Although Bangladesh has been able to develop its health sector significantly in recent decades, it is still not at the robust level of Western standards. Experts in the West were apprehensive about the potentially catastrophic consequences of the pandemic in the Global South, especially in sub-Saharan Africa and South Asia. Nonetheless, the Bangladesh ministry of health failed to take the coronavirus outbreak seriously enough.

The Chinese experience

The first coronavirus case was spotted in Wuhan, China, in December 2019. Though there was no prior model for handling the Covid-19 outbreak, China nonetheless quickly contained the disease long before a vaccine was developed. Public health experts in China swiftly understood that it would be almost impossible to contain the virus if it were to spread all over the country. To isolate the outbreak where it originated, Chinese state authorities imposed a strict lockdown in Wuhan and adjacent areas. They also ensured the provision of food and the continued job security of the inhabitants during the lockdown period.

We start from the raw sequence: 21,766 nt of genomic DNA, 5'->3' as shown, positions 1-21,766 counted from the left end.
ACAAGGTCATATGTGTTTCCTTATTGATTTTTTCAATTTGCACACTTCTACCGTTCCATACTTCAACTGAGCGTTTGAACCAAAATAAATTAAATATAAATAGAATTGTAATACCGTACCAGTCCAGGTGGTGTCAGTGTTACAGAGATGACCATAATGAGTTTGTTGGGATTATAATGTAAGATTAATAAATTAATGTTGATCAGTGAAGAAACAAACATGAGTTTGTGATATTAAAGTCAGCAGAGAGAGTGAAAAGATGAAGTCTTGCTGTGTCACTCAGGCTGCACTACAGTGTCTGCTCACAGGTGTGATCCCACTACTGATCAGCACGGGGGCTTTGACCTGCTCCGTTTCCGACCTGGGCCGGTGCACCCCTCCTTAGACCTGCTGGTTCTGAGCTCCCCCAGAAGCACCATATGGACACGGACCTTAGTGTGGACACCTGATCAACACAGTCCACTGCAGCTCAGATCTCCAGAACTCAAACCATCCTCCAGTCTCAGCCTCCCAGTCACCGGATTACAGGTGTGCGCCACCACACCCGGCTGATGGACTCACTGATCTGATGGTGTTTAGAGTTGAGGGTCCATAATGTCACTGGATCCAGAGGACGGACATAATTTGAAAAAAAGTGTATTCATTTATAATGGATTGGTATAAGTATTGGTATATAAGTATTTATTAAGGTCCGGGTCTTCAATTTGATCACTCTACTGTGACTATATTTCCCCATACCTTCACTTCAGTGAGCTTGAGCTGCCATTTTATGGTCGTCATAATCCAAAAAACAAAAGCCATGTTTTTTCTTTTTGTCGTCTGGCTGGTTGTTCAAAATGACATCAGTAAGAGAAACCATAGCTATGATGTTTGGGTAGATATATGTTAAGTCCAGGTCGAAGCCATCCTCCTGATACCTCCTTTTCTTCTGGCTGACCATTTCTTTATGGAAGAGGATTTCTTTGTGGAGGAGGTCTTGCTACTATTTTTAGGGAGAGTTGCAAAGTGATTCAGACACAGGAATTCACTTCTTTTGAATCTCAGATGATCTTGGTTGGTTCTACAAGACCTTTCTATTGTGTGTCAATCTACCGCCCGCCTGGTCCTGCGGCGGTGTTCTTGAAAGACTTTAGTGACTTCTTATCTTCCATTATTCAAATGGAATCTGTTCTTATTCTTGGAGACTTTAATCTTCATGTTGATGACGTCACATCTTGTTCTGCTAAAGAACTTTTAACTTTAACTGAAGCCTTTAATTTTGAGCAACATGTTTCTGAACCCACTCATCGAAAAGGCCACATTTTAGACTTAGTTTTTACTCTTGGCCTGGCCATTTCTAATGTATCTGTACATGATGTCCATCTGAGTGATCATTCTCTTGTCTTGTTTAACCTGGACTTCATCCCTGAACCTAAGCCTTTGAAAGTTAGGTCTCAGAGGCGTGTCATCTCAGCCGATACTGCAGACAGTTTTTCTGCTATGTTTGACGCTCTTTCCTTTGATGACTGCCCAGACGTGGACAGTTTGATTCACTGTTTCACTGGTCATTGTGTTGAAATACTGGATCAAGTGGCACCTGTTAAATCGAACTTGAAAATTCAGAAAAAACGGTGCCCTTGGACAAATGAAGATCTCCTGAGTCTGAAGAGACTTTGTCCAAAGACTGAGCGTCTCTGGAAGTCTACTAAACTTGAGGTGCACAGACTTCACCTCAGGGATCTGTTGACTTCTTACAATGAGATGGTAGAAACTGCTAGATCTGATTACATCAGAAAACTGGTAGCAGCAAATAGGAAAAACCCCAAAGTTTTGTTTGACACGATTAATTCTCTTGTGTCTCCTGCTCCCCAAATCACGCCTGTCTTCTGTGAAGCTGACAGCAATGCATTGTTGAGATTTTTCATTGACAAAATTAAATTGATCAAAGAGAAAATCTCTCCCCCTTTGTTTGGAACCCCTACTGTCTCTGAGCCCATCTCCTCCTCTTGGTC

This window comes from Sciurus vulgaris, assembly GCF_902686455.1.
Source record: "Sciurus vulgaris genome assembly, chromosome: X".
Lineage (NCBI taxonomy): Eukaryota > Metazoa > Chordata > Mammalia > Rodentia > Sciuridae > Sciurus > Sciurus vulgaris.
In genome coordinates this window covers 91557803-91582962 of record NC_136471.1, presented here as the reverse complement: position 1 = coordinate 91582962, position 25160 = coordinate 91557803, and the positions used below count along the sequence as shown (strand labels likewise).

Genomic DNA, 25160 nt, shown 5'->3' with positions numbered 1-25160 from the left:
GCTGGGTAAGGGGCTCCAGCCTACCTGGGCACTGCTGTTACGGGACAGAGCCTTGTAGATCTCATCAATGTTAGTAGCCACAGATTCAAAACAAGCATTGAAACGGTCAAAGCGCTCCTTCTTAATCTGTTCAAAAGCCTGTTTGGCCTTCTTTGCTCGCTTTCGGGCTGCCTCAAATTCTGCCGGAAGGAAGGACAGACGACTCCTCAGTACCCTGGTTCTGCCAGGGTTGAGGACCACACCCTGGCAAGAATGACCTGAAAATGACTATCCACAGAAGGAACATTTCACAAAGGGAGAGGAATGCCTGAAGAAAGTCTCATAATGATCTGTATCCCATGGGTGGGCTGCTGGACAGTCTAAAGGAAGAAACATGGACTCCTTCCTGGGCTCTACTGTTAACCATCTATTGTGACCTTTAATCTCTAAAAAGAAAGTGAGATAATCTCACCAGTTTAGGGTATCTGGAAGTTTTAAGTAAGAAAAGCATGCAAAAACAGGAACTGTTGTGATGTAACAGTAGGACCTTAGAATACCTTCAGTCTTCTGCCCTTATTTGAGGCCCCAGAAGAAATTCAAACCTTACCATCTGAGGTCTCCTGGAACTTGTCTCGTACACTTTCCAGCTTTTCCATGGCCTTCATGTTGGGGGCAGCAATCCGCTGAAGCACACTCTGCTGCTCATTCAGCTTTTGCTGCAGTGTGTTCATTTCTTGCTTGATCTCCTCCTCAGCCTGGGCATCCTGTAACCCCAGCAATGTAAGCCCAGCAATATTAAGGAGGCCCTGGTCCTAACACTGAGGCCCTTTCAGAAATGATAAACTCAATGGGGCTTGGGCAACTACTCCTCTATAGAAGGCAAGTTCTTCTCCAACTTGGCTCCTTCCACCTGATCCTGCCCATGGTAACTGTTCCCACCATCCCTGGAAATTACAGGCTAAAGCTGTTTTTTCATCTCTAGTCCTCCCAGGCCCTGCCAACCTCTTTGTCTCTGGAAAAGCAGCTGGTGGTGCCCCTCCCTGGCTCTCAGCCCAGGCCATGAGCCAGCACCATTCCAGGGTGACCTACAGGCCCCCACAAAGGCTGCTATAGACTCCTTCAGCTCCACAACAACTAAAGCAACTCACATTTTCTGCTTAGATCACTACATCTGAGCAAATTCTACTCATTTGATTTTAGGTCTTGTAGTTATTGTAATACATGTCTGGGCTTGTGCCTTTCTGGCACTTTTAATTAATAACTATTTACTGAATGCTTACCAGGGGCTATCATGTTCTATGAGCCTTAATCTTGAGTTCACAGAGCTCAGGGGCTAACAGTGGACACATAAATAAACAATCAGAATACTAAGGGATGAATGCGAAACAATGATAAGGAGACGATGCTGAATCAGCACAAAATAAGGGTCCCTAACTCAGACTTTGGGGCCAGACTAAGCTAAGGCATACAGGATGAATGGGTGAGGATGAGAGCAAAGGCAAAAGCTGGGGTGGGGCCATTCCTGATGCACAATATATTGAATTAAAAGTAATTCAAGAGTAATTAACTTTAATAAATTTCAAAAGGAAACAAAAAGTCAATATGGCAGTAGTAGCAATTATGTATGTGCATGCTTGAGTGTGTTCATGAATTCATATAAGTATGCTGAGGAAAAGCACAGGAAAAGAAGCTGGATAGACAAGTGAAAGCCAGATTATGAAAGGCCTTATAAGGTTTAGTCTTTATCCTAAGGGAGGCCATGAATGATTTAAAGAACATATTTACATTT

China was able to implement lockdowns successfully by imposing them only in smaller areas, rather than throughout entire country. This gave them the ability to move doctors and nurses from other parts of the country into Wuhan to tackle the epidemic. A clear set of measures helped China swiftly contain the outbreak, including setting up makeshift hospitals, repeated mandatory Covid-19 tests for all city dwellers, institutional quarantines, successful contact tracing, strict screening in different ports of entry, enforced social distancing, and a policy of obligatory mask-wearing.